The Play's the Thing

>> Friday, August 18, 2006

Just finished chapter number fifteen of Something Rotten in my first revision for Dial. The original manuscript was twenty-one chapters long; the new one is twenty-six chapters long. Most of the new or divided and expanded chapters came in the first half of the book. For example, the chapter I'm set to begin with tomorrow was chapter eleven in the draft I sold to Dial. Now it's chapter sixteen.

Today's chapter was something of a milestone in this revision, because it represented the last, and most difficult, of the more significant additions to the book. My editor and her publisher both thought this chapter had to be completely rewritten--it didn't work for them at all. Here's what Liz said about it in her revision letter:

One scene that feels a bit forced is the viewing of The Lion King. It seems unbelievable to me that Claude would react this way to this movie. He's obviously a smart guy - chemist, mechanic, and jack-of-all-trades. I don't think he would be so affected by a movie that everyone knows so well. Is there some other way besides watching The Lion King where they can try to catch the killer? Let me know if you want to brainstorm about this or bounce around ideas.
Okay, so, long story short, I thought I was being really clever in the original version when I replaced the little play-within-the-play in "Hamlet" with The Lion King in Something Rotten. The Lion King has lots of Shakespearean elements (it borrows heavily from both "Hamlet" and "Henry IV Parts I & II") and I thought I could get some laughs out of everyone watching it and having only the killer see the connection to his own situation in it.

The problem was that of all the things that happen in "Hamlet," the scene in which Hamlet manages to "catch the conscience of the king" is perhaps the least believeable. (Setting aside for the moment the presence of a ghost.) The scene only works in magical Shakespeare land. I mean, seriously, who would believe that Claudius' guilty conscience would make him turn white and topple over his throne when he sees a pantomime version on stage of him murdering his brother? You'd have to be the world's biggest fool to wear your conscience on your sleeve like that--and certainly a terrible murderer. What worked for Shakespeare was not going to work for me. In my version, I had merely supplanted The Lion King for the mute show the royal family watches in the play, and had Hamilton's Uncle Claude look ill when he saw himself in Scar, the evil lion of the Disney movie.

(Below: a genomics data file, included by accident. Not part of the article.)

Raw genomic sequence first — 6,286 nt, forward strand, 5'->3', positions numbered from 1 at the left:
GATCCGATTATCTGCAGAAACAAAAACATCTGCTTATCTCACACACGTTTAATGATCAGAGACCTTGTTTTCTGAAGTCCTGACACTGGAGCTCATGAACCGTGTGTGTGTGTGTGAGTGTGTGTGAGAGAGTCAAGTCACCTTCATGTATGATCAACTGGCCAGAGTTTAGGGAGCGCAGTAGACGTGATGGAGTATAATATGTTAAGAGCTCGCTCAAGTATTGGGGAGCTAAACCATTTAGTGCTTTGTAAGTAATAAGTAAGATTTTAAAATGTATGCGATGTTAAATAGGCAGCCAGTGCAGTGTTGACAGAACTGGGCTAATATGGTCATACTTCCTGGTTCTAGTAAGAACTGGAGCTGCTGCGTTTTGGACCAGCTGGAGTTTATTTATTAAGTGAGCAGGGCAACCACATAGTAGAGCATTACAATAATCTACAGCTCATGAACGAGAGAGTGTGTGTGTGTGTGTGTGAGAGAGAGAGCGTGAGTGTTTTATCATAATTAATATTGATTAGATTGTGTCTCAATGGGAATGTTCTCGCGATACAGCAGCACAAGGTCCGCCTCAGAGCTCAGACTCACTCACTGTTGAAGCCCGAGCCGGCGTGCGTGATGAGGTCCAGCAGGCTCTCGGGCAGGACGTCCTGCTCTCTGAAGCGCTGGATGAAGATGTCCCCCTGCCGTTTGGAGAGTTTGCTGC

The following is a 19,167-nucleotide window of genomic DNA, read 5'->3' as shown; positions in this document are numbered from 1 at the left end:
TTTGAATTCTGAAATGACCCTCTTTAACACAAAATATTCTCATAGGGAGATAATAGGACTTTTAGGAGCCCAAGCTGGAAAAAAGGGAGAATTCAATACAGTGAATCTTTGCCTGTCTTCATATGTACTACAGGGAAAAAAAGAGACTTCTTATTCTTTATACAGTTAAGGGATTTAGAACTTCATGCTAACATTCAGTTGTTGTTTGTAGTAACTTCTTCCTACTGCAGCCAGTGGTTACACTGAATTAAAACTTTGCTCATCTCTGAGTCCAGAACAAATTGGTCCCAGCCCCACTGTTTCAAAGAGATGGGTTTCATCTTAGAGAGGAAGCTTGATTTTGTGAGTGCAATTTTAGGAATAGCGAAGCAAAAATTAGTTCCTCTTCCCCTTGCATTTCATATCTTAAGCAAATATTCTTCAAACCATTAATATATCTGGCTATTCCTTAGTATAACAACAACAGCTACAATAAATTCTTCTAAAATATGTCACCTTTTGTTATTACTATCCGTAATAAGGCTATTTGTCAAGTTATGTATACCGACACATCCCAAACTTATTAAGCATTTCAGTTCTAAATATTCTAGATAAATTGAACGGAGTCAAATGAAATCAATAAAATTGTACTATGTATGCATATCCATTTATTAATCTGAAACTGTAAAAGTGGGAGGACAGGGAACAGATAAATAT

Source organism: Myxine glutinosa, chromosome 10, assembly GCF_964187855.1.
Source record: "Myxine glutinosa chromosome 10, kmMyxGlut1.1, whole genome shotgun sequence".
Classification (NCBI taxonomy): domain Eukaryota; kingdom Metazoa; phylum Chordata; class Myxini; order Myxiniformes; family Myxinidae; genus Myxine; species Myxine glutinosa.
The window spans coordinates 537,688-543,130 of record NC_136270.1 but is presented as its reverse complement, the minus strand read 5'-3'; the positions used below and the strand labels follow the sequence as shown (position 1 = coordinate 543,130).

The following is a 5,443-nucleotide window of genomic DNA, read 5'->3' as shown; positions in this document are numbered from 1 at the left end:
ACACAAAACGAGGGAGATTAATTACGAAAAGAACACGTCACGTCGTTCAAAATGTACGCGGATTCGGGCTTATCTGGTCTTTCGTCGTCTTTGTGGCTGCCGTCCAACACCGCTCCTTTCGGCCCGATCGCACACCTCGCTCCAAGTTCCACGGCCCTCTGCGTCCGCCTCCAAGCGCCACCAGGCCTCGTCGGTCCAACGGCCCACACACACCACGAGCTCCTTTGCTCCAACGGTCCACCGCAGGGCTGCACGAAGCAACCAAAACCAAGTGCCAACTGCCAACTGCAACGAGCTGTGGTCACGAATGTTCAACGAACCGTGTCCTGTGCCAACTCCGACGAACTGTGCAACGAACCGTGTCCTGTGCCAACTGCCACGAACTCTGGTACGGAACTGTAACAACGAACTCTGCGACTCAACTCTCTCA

Liz and company back at Dial didn't buy it. Neither would you. Fact is, I was being too slavish to the play in that scene, and in a couple of others. Where I think the book really started to shine was when I really extrapolated the action and strove more for the mood and result of something from the original play, not a blow-by-blow updating.

So I chucked almost the entire chapter. Horatio does some nice work at the beginning of the chapter outlining his suspects, their motives, and their opportunities, so I salvaged that bit and ended up weaving it a bit more artfully into the new chapter.

But before I did that, I had to figure out what this new chapter was going to be. I knew what had to happen: Horatio and Hamilton had to come away fairly convinced of the actual killer's identity. So instead of going back to the play first, I went back to mystery novels. How, I asked myself, do the great detectives pin a tail on the right suspect?

The answer, of course, is to trap him. Hamlet attempts something of the kind in the play, but as noted it's not a convincing trap today. Instead, Horatio had to make the real killer reveal himself trying to cover up his deed. I fell back on the old mystery gambit of introducing the idea of a fake eye-witness. The detective cooks up the possiblity of an eye-witness where there was none, then drops hints to all the suspects that this eye-witness can finger the killer. The killer then reveals himself when he tries to meet, pay-off, or kill the new witness.

But where to stage this? One of the things I liked about my original movie-watching scene was that all the major suspects were together in one room, all tested at once. Very dramatic. How could I bring them all together again? I played around with the idea of a corporate softball game (I had to get baseball in there somewhere, and I did, but in a different scene) but softball games don't really afford much opportunity for plotting and scheming beyond the occasional stolen sign.

Eventually I fell back on the original play again, and realized that I could use the dramatic backdrop of a community theatre production for my setting. (And I get a Lion King-like joke in: they are watching Rosencrantz and Guildenstern are Dead, Tom Stoppard's brilliant riff on "Hamlet.") No longer do we see the conscience of the king on his face. Instead we see it through his actions--and so does everyone else in the theater. It turned out to be an even more dramatic scene than the one I began with, and the whole scene is far more believable. Better, Horatio is actually a bit cleverer. Not only does he bring everybody together, he manufactures the fake "threat" to the killer in a subtle and (I hope!) believable way.

So. The biggest rewriting job this round is out of the way, and I'm happy with how it turned out. From here on it's line-editing, and weaving in some elements I introduced in new pieces earlier on. Projected finish time: sometime next week before I leave Thursday for a school visit and a Tennessee Trio signing in Knoxville . . .

1 comments:

Fabricationist,  August 19, 2006 at 3:42 AM  

Guildenstern: All your life you live so close to truth it becomes a permanent blur in the corner of your eye. And when something nudges it into outline, it's like being ambushed by a grotesque.

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